That’s to say, write something that is ultimately encompassing of your audience, and complimentary towards their having paid to see your movie. It doesn’t make you a better writer if you produce something that people don’t “get” – especially if you’ve purposely written something to prove how clever you are to yourself. It’s important to work out whether, deep down, that’s what you’re doing. You want to invite people into the club, not alienate them from it.

For most writers, this isn’t a problem, of course – they just want to write a “movie.” Point is, you can write intellectual screenplays with big ideas, just don’t do it from a pedestal. Do it as one of the people who have taken a few hours out on a Saturday to experience something worthwhile.

5. Keep ‘Em Guessing
I don’t necessarily mean write every one of your screenplays as if it’s a mystery thriller – I mean write scenes that feel fresh and original. Write scenes that you don’t feel like you’ve seen variations of before. Take A Clockwork Orange, for example. Each one of its scenes feels “fresh” (or at the time it was made, they did, at least). Even when the characters are talking, they’re doing it in ways that don’t just have them sitting across from one another at tables.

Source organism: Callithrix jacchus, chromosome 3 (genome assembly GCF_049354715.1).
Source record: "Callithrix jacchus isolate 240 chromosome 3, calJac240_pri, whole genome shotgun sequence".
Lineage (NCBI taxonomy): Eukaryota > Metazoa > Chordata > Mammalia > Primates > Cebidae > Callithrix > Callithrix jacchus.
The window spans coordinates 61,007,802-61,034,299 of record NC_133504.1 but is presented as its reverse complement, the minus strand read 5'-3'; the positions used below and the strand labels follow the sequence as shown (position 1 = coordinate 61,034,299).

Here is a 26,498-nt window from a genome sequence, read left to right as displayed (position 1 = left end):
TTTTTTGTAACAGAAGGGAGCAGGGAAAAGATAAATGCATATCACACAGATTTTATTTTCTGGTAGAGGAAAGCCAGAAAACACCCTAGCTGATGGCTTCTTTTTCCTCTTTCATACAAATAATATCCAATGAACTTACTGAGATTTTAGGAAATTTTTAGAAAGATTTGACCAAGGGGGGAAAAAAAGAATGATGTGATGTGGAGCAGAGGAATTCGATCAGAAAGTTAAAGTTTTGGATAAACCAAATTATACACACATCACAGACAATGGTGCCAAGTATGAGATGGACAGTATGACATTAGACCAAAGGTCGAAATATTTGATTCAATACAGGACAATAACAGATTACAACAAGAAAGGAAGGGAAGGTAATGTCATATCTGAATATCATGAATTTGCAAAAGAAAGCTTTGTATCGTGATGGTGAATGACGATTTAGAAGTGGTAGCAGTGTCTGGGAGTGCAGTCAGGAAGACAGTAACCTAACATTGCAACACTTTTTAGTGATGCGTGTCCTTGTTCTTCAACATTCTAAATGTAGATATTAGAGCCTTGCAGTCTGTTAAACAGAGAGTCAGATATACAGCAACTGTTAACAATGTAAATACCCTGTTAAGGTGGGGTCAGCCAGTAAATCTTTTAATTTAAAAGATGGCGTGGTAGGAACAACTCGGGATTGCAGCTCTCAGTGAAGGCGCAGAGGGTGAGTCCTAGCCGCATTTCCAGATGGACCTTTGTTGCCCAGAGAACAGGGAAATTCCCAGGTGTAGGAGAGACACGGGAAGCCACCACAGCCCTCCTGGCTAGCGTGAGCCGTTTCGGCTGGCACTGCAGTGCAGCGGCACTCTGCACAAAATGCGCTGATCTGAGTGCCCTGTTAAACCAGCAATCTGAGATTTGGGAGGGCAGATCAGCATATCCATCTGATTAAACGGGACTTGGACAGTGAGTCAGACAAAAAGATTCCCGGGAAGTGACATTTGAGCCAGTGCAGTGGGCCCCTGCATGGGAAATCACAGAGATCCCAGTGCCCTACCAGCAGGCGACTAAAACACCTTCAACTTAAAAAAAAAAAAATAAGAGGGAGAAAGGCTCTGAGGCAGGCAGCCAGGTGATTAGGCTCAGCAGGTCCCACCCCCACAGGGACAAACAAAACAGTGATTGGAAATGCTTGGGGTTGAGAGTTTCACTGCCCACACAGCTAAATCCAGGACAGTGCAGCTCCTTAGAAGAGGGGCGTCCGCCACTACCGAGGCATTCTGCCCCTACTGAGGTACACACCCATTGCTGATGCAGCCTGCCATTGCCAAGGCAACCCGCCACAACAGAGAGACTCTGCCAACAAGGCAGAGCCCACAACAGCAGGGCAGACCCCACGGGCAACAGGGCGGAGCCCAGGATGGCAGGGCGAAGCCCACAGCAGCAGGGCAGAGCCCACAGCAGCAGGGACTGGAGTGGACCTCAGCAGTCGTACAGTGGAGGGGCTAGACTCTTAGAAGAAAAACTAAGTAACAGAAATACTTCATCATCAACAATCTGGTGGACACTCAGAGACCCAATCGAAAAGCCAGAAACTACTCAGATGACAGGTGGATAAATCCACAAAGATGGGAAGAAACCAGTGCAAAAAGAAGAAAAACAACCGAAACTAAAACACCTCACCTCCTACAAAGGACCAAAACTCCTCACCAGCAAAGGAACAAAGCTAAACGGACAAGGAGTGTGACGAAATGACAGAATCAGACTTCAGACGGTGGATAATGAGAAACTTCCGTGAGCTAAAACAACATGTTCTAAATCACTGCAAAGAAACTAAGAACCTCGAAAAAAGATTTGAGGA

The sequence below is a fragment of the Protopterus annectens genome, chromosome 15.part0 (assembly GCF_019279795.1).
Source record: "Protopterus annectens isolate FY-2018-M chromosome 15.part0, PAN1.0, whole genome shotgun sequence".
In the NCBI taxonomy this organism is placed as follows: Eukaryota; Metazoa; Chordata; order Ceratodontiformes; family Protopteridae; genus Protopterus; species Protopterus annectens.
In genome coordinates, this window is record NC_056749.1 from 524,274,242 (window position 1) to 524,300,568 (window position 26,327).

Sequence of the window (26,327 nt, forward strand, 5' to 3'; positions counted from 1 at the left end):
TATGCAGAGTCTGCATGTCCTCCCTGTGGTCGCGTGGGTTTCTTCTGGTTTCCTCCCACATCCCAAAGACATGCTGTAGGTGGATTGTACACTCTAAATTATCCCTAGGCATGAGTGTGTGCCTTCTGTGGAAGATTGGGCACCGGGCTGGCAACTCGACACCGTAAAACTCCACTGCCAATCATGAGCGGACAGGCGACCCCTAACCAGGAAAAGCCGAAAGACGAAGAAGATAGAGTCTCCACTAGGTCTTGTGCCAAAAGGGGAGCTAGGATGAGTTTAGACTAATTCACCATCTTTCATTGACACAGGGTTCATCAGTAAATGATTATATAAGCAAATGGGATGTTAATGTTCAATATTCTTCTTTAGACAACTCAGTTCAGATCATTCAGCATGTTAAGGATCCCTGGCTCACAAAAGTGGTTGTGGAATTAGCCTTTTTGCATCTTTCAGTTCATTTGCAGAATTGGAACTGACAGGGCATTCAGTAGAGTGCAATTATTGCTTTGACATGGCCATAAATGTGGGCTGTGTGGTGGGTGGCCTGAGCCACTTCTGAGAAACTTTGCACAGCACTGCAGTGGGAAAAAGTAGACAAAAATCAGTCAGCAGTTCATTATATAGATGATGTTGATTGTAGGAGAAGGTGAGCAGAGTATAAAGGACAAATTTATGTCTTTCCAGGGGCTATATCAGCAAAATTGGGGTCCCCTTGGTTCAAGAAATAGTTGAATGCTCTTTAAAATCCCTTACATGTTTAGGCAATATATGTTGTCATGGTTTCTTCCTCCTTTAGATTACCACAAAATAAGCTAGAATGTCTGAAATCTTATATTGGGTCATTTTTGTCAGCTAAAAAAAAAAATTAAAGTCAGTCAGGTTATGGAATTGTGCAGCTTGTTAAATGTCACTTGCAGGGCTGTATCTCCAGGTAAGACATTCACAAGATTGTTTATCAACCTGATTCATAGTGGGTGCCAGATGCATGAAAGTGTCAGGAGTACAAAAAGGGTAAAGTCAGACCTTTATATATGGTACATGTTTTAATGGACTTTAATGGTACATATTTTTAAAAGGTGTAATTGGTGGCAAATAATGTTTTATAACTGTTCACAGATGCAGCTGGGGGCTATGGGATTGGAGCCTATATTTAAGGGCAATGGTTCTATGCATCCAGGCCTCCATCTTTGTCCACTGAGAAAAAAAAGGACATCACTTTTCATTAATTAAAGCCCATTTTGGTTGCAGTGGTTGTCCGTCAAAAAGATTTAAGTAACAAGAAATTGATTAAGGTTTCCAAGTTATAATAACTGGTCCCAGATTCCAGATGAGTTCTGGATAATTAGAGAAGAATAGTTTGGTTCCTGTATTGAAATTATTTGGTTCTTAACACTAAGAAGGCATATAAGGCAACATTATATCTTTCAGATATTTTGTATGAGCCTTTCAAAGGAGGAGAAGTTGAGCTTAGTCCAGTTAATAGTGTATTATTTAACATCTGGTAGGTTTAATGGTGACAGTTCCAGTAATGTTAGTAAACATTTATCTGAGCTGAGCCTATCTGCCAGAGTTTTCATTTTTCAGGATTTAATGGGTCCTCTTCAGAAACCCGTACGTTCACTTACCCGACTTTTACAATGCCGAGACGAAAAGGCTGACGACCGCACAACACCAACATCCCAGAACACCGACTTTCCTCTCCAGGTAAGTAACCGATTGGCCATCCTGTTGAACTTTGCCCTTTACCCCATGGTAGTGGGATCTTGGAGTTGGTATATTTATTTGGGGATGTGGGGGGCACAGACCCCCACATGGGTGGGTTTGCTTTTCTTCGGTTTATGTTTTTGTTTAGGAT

That in mind, keep your audience guessing in the sense that you’re constantly giving them reason to feel excited or exhilarated That doesn’t mean pull an M. Might Shyamalan at the end of your screenplay, because that rarely ever works. But take your audience on a journey that doesn’t mean they’re guessing what happens at every turn. Though that’s fine for an afternoon, it doesn’t give your script any staying power.

Take risks, and dare to be bold. As much as audiences are told that we just like the same stories being told over and over again, the truth is, we actually like to be taken to places we’ve never been before.

4. Axe The “Boring” Bits/Kill Your Darlings

Alfred Hitchcock said, “Drama is life with the dull bits cut out of it.” You’re probably thinking, “Why would I write any boring parts, anyway?” Nobody sets out to write a boring scene, of course, so how do you know if something you’ve written is of the tedious kind? The best way is to see what happens if you take the scene out. You might love the scene or think it’s completely necessary, but what happens if you just take it out?